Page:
0
We're unable to sign you in at this time. Please try again in a few minutes.
Retry
We were able to sign you in, but your subscription(s) could not be found. Please try again in a few minutes.
Retry
There may be a problem with your account. Please contact the AMA Service Center to resolve this issue.
Contact the AMA Service Center:
Telephone: 1 (800) 262-2350 or 1 (312) 670-7827  *   Email: subscriptions@jamanetwork.com
Error Message ......
Editorial |

Apolipoprotein E, Neurodegeneration, and Alzheimer Disease

William Jagust, MD
JAMA Neurol. 2013;70(3):299-300. doi:10.1001/jamaneurol.2013.726.
Text Size: A A A
Published online

Extract

Because of a widespread belief that effective therapies for Alzheimer disease (AD) will require intervention prior to the onset of dementia, intense effort has been devoted to identifying asymptomatic individuals who are likely to develop the disease. Major strategies include biomarker measurement to detect subtle signs of AD in asymptomatic individuals and investigation of people with genetic mutations or polymorphisms indicative of high risk. The biomarkers of greatest interest have been separated into 2 categories, one of which is the measurement of the AD hallmark protein β-amyloid (Aβ), apparent as reduced concentration in cerebrospinal fluid or increased retention of positron emission tomography (PET) tracers that bind to fibrillar Aβ. The second category includes biomarkers that are presumptive measures of neurodegeneration, such as atrophy of the hippocampus and cerebral glucose hypometabolism in the temporoparietal cortex. Genetic and biomarker approaches may be combined, as in the Dominantly Inherited Alzheimer Network, a study of people with mendelian mutations that cause AD. In the Dominantly Inherited Alzheimer Network study, evidence of brain Aβ deposition, glucose hypometabolism, and hippocampal atrophy were seen in asymptomatic mutation carriers 10 to 15 years prior to the expected age at disease onset.1 Charting the temporal course of these biomarker changes provides a basis for defining at-risk populations for treatment selection and informs us about basic mechanisms of disease.

Sign in

Create a free personal account to sign up for alerts, share articles, and more.

Purchase Options

• Buy this article
• Subscribe to the journal

First Page Preview

View Large
First page PDF preview

Figures

Tables

References

Correspondence

CME
Meets CME requirements for:
Browse CME for all U.S. States
Accreditation Information
The American Medical Association is accredited by the Accreditation Council for Continuing Medical Education to provide continuing medical education for physicians. The AMA designates this journal-based CME activity for a maximum of 1 AMA PRA Category 1 CreditTM per course. Physicians should claim only the credit commensurate with the extent of their participation in the activity. Physicians who complete the CME course and score at least 80% correct on the quiz are eligible for AMA PRA Category 1 CreditTM.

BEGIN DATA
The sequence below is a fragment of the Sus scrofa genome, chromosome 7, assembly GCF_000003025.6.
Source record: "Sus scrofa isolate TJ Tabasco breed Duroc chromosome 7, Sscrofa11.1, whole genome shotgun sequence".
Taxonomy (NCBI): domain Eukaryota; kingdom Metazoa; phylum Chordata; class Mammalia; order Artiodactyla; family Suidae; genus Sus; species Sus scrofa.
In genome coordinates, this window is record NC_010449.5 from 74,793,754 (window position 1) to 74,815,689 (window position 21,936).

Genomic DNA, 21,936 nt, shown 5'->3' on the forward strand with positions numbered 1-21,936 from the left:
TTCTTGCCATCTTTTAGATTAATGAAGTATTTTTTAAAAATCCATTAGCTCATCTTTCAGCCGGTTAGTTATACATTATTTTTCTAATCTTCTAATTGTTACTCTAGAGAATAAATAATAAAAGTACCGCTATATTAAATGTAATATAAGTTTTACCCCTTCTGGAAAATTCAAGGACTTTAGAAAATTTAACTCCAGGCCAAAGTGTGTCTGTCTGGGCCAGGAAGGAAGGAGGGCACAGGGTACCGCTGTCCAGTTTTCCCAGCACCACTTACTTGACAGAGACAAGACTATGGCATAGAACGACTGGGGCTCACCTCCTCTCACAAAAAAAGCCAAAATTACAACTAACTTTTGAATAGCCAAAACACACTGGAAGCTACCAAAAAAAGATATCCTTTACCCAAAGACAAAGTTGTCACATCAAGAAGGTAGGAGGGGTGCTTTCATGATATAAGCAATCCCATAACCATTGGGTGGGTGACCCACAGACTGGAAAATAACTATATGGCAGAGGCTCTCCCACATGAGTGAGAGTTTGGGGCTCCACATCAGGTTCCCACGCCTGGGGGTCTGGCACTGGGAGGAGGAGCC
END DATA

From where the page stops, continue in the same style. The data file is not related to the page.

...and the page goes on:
Note: You must get at least of the answers correct to pass this quiz.
You have not filled in all the answers to complete this quiz
The following questions were not answered:
Sorry, you have unsuccessfully completed this CME quiz with a score of
The following questions were not answered correctly:
Commitment to Change (optional):
Indicate what change(s) you will implement in your practice, if any, based on this CME course.
Your quiz results:
The filled radio buttons indicate your responses. The preferred responses are highlighted
For CME Course: A Proposed Model for Initial Assessment and Management of Acute Heart Failure Syndromes
Indicate what changes(s) you will implement in your practice, if any, based on this CME course.
Submit a Comment

Multimedia

Some tools below are only available to our subscribers or users with an online account.

Web of Science® Times Cited: 1

Sign in

Create a free personal account to sign up for alerts, share articles, and more.

Purchase Options

• Buy this article
• Subscribe to the journal

Related Content

Customize your page view by dragging & repositioning the boxes below.

Articles Related By Topic
Related Collections
PubMed Articles
Jobs
JAMAevidence.com

Users' Guides to the Medical Literature
Clinical Resolution

Users' Guides to the Medical Literature
Clinical Scenario

brightcove.createExperiences();